Alleged victim of Rolf Harris 'speaking out for vindication and justice'
One of Rolf Harris's alleged victims said she is speaking out for "vindication and justice" as the entertainer sat in court for the first day since his trial began.
Harris, 87, is accused of touching the then 13-year-old schoolgirl after he appeared in a broadcast of the BBC's Saturday Superstore in 1983.
He also allegedly asked the young teenager if she often got molested on a Saturday morning, which his defence team claimed had been said in a jokey way.
It is the first time the jury has seen the Australia-born former television star, who was released from HMP Stafford on Friday morning, in person for his indecent assault trial at Southwark Crown Court.
The complainant, who gave evidence via video link as Harris followed with a hearing loop, was quizzed on her motives for coming forward 30 years after the alleged incident.
Asked by prosecutor Jonathan Rees if she had made a claim for compensation, she said: "No I haven't, and I don't intend to.
"This has never been about compensation, it's been about vindication and justice."
She added that coming forward had been "the hardest thing I have ever had to do".
Of the past few decades, she said: "It's been an awful experience, and certainly not something I would do for any kind of fun or any other reason.
"All I want is entirely vindication and justice for the people these things happened to over the years."
Harris denies four charges against three women between 1971 and 1983.
His niece Jenny looked on as the entertainer, who previously appeared via video link, sat in the dock wearing a dark suit and patterned tie.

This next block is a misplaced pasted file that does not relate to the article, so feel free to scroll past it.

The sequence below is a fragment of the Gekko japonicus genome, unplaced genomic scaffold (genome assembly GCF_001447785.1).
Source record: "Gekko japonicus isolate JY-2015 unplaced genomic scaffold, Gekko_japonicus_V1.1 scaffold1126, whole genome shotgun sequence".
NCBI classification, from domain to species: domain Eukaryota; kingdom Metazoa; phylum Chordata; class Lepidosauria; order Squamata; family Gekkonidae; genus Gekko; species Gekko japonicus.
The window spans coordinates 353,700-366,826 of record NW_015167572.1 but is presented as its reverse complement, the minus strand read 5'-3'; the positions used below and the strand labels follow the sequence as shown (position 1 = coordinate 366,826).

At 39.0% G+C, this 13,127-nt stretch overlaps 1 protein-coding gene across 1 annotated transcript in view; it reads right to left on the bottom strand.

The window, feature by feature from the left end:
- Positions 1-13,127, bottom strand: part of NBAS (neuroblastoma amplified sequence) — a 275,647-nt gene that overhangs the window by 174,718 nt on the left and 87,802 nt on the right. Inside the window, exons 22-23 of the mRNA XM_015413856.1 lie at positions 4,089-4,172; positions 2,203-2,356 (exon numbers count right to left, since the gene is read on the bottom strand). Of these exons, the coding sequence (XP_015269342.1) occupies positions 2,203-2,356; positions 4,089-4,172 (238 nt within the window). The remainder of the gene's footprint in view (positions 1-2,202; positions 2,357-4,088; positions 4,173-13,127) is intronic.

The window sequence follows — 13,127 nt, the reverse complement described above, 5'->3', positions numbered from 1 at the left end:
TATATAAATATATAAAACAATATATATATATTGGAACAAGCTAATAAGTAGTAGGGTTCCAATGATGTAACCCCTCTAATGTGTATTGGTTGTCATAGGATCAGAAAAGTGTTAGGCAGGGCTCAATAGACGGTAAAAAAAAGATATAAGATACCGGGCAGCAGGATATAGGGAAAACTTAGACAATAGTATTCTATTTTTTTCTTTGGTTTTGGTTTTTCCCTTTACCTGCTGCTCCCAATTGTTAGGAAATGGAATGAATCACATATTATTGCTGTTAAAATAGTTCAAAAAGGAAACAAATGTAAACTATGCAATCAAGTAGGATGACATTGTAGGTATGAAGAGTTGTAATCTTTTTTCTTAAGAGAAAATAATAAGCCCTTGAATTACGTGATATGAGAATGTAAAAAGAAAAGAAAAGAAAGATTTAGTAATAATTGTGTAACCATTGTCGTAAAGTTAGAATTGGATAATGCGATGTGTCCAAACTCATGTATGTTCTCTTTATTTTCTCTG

He is expected to follow the rest of proceedings in person.
The court heard the alleged victim made her official complaint in July 2014, the same day the Daily Star website ran a piece with the headline "Victims of Rolf Harris to receive £200,000 in compensation".
She said she had not been aware of the headline as she was "not really a Daily Star reader".
The woman said she had been aware of people claiming compensation, but not of the exact sums of money.
Asked why she waited so long to come forward she replied: "Because it is quite a decision to make, to come forward when you haven't been believed by members of your own family and others ... it takes a while to make a decision to come forward and talk to the police."
The court was also told that Harris was joking when he allegedly asked the young girl if she often got molested on a Saturday morning.
Stephen Vullo QC asked the complainant: "So it's clear I don't dispute on Mr Harris's behalf he may have said something to you along the lines of 'do you like to be molested on a Saturday morning?' or something like that, but he would have said that in a jokey fashion while maybe marching you up and down the corridor?"
She replied: "No absolutely not."
She went on: "I fail to see, whether it is said to a group or a single child, how that can be misconstrued as a joke in any way."